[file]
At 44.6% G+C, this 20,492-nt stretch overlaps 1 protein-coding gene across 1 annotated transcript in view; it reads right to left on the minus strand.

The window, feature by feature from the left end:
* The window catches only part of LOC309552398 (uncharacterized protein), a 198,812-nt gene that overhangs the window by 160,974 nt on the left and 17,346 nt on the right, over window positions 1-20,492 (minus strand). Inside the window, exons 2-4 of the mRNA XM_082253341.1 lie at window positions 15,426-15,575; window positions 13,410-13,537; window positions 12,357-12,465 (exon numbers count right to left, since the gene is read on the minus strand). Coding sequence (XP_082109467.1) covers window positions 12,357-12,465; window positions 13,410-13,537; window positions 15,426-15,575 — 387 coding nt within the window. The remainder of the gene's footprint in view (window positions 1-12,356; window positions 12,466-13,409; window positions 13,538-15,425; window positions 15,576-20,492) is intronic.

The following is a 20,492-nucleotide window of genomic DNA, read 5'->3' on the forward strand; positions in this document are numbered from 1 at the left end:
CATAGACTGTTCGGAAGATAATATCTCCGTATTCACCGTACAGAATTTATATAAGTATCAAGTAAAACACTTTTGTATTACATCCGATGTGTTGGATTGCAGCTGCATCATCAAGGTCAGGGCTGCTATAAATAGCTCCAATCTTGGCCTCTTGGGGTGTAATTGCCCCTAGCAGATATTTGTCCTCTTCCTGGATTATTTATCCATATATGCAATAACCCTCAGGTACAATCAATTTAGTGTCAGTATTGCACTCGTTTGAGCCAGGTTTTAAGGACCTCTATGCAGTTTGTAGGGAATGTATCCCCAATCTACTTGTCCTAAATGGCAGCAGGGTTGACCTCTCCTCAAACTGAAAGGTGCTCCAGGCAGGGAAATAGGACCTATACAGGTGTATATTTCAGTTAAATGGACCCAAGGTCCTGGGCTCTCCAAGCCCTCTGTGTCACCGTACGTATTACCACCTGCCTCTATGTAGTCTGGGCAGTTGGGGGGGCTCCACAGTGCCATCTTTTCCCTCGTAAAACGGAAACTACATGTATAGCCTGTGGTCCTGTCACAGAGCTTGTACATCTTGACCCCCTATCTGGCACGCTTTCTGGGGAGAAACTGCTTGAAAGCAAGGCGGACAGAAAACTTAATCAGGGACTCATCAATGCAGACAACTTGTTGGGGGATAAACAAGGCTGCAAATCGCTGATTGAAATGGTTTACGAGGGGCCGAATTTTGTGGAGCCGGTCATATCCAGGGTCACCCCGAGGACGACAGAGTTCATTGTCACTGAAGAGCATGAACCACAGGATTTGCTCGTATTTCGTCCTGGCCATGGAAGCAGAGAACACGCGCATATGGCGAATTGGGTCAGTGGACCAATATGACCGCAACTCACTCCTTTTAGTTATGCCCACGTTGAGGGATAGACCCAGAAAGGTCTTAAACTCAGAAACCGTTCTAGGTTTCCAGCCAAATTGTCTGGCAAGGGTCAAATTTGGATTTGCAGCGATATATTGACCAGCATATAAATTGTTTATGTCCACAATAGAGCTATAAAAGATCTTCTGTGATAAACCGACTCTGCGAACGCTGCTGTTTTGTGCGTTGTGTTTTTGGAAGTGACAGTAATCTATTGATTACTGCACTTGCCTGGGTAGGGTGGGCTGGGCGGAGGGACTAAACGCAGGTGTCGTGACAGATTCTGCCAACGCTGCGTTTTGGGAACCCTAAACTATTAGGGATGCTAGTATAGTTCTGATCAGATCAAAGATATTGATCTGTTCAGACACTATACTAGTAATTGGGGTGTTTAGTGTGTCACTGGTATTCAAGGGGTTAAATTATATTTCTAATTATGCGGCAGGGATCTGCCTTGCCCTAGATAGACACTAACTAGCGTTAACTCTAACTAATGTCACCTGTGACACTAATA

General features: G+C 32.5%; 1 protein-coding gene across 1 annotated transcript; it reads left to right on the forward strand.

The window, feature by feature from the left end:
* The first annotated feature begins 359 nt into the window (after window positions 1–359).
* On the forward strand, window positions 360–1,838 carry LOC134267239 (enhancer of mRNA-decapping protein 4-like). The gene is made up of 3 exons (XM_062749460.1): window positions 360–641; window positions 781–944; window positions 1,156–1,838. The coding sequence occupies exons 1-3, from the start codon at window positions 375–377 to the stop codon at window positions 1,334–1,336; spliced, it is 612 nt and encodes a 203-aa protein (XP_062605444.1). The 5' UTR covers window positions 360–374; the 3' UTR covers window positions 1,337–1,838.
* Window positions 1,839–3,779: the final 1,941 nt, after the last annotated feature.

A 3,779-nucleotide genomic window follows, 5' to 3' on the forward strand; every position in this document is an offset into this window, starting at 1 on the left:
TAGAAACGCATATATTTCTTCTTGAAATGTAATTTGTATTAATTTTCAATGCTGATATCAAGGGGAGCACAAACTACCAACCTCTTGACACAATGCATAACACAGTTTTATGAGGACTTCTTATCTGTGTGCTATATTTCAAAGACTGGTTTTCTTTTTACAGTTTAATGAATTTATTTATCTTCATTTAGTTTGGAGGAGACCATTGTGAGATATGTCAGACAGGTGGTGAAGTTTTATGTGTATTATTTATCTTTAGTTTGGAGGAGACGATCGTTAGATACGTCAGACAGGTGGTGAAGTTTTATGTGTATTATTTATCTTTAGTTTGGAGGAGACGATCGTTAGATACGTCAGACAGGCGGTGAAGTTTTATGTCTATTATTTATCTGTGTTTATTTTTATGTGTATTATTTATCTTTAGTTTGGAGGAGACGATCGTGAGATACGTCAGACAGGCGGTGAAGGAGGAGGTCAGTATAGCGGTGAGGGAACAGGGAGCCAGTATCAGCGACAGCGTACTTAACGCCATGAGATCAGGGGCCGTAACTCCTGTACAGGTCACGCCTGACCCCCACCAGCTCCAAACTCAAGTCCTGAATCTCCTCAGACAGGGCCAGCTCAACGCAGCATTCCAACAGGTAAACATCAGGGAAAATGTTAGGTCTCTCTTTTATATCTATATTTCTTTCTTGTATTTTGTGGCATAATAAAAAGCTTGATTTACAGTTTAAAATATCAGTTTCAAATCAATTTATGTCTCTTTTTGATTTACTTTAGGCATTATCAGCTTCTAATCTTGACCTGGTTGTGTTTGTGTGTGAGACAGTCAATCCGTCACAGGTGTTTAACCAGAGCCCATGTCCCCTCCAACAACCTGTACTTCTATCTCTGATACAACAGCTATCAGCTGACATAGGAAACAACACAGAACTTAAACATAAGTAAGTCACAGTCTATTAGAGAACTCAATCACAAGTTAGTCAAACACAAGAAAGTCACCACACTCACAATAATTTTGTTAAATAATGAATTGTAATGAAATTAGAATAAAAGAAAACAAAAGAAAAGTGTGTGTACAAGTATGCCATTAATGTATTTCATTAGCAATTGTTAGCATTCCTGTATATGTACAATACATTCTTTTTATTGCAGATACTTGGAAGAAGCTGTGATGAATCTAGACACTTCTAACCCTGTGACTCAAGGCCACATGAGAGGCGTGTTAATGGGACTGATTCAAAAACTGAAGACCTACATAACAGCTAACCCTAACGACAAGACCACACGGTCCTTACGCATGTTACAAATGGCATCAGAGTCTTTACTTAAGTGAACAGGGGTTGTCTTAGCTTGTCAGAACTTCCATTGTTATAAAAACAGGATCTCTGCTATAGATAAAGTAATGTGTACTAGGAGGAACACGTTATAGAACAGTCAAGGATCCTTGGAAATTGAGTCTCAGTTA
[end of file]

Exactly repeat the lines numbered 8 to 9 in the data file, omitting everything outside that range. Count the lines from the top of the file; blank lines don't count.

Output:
* The first annotated feature begins 359 nt into the window (after window positions 1–359).
* On the forward strand, window positions 360–1,838 carry LOC134267239 (enhancer of mRNA-decapping protein 4-like). The gene is made up of 3 exons (XM_062749460.1): window positions 360–641; window positions 781–944; window positions 1,156–1,838. The coding sequence occupies exons 1-3, from the start codon at window positions 375–377 to the stop codon at window positions 1,334–1,336; spliced, it is 612 nt and encodes a 203-aa protein (XP_062605444.1). The 5' UTR covers window positions 360–374; the 3' UTR covers window positions 1,337–1,838.